MONDAY, July 15, 2019 — Positive patient experiences of practitioner empathy in the year after type 2 diabetes diagnosis can confer long-term benefit, according to a study published in the July/August issue of the Annals of Family Medicine.
Hajira Dambha-Miller, M.B.B.S., Ph.D., from the University of Cambridge in the United Kingdom, and colleagues conducted a population-based prospective cohort study of 49 general practices, involving a study population of 867 patients with screen-detected type 2 diabetes. Patients were followed for an average of 10 years. Practitioner empathy was assessed 12 months after diagnosis, and experience of diabetes care during the previous year was measured using the consultation and relational empathy (CARE) measure questionnaire.
The researchers note that 19 percent of the 628 participants with a CARE score experienced a cardiovascular disease (CVD) event and 21 percent died during follow-up. Compared with the lowest tertile, higher empathy scores correlated with a lower risk for CVD events in the multivariable model, although this finding did not achieve statistical significance, and a lower risk for all-cause mortality (hazard ratios for middle and highest tertiles, 0.49 [95 percent confidence interval, 0.27 to 0.88, P = 0.01] and 0.60 [95 percent confidence interval, 0.35 to 1.04, P = 0.05], respectively).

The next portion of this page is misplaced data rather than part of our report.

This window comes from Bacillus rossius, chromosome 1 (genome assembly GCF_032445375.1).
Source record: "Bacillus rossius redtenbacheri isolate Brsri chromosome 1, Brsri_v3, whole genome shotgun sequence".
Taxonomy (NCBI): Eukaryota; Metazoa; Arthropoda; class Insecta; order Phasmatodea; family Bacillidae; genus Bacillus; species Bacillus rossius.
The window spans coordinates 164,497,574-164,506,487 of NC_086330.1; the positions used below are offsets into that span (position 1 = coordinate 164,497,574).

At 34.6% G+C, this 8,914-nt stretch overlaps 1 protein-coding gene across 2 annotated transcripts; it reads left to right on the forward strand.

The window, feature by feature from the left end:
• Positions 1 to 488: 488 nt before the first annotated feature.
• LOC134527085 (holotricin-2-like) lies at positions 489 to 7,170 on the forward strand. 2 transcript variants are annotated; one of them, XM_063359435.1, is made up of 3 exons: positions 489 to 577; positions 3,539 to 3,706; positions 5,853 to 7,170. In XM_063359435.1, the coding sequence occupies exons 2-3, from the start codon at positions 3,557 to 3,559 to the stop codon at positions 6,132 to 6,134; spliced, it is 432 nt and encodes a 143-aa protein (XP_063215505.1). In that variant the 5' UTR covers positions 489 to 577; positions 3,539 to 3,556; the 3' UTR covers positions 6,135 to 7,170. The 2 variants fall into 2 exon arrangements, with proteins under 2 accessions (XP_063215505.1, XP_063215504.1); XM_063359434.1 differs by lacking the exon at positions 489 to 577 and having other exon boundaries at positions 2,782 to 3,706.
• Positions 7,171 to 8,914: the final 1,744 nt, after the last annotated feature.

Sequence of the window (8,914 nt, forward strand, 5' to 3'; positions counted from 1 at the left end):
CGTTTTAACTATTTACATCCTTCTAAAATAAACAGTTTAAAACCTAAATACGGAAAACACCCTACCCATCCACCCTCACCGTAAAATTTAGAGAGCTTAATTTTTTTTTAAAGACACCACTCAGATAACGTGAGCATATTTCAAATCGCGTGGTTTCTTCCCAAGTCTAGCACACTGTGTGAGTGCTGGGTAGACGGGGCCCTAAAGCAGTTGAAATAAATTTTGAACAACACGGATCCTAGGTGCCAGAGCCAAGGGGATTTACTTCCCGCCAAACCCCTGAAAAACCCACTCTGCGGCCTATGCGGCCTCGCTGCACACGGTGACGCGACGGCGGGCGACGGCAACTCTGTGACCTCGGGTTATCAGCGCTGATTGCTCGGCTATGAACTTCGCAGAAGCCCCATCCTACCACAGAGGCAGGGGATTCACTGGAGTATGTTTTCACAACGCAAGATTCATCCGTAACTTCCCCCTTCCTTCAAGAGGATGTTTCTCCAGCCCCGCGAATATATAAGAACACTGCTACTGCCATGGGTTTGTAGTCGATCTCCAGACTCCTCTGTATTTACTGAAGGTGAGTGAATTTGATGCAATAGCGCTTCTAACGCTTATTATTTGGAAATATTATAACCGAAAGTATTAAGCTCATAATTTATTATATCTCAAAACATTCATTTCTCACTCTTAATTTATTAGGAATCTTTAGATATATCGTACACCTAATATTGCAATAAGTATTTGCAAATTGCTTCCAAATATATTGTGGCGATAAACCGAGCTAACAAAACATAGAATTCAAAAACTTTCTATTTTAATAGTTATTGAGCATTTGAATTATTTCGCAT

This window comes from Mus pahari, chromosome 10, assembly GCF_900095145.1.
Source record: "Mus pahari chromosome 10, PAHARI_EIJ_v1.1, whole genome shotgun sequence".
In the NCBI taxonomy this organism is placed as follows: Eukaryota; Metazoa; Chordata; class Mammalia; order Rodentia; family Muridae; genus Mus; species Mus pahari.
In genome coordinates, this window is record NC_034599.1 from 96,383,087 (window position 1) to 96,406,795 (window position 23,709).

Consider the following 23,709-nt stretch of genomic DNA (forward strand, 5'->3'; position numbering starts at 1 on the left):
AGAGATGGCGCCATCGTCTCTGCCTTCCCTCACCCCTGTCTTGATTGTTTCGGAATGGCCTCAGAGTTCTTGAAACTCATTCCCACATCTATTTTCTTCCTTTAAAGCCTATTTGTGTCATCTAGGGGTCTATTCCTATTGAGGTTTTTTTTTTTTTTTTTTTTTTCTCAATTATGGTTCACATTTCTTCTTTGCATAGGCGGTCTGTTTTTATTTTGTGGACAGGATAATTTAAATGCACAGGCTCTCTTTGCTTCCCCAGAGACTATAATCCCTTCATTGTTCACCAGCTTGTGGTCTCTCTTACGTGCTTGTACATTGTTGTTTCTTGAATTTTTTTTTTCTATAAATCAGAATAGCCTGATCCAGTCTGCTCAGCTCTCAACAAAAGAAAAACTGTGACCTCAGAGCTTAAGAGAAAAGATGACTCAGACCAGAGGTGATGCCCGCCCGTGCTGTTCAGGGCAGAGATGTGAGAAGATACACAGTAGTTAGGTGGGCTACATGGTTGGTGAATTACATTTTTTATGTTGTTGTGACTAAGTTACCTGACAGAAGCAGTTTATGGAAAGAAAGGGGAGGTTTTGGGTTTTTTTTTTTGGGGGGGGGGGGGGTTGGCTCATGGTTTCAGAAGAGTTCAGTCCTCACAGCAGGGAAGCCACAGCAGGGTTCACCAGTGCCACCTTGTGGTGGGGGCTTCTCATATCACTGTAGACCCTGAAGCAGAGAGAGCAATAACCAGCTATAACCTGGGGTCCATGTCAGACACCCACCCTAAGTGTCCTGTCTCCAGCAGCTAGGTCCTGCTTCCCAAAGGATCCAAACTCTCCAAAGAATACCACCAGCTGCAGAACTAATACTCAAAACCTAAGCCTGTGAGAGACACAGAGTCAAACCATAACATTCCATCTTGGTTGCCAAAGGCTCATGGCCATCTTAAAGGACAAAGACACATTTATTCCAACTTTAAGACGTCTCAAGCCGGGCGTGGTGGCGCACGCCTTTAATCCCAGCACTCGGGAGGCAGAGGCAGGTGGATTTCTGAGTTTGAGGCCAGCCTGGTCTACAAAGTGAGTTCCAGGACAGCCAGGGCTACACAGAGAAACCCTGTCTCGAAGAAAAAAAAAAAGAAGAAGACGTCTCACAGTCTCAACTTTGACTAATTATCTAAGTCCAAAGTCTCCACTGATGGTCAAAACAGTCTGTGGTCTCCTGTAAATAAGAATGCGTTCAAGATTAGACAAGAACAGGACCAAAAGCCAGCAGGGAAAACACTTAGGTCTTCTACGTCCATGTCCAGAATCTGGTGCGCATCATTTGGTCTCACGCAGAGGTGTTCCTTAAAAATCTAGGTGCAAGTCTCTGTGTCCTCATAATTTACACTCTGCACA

“Our findings highlight the value of the human empathetic aspects of health care that also require this same personalized medicine enacted in a different form,” the authors write. “These findings provide some rationale for embedding more empathetic, personalized medicine into preventive strategies.”
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Posted: July 2019